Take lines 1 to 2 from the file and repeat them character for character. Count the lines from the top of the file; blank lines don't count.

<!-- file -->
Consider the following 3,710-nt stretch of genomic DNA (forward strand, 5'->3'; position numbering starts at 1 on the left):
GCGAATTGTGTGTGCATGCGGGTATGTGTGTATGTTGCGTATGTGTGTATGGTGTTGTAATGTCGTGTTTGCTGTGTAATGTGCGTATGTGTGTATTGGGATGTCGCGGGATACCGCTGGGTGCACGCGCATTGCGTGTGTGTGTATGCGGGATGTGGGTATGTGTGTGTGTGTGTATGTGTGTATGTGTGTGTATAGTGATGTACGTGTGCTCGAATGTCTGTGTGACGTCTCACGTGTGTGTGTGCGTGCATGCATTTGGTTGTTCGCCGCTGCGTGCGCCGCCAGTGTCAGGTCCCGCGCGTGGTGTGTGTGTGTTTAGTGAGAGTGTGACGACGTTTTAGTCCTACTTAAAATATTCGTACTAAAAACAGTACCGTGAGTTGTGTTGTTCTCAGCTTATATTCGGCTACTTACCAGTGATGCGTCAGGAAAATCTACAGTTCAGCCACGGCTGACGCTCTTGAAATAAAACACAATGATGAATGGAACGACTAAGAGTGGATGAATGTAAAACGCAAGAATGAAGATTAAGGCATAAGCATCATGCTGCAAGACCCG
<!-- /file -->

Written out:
Consider the following 3,710-nt stretch of genomic DNA (forward strand, 5'->3'; position numbering starts at 1 on the left):
GCGAATTGTGTGTGCATGCGGGTATGTGTGTATGTTGCGTATGTGTGTATGGTGTTGTAATGTCGTGTTTGCTGTGTAATGTGCGTATGTGTGTATTGGGATGTCGCGGGATACCGCTGGGTGCACGCGCATTGCGTGTGTGTGTATGCGGGATGTGGGTATGTGTGTGTGTGTGTATGTGTGTATGTGTGTGTATAGTGATGTACGTGTGCTCGAATGTCTGTGTGACGTCTCACGTGTGTGTGTGCGTGCATGCATTTGGTTGTTCGCCGCTGCGTGCGCCGCCAGTGTCAGGTCCCGCGCGTGGTGTGTGTGTGTTTAGTGAGAGTGTGACGACGTTTTAGTCCTACTTAAAATATTCGTACTAAAAACAGTACCGTGAGTTGTGTTGTTCTCAGCTTATATTCGGCTACTTACCAGTGATGCGTCAGGAAAATCTACAGTTCAGCCACGGCTGACGCTCTTGAAATAAAACACAATGATGAATGGAACGACTAAGAGTGGATGAATGTAAAACGCAAGAATGAAGATTAAGGCATAAGCATCATGCTGCAAGACCCG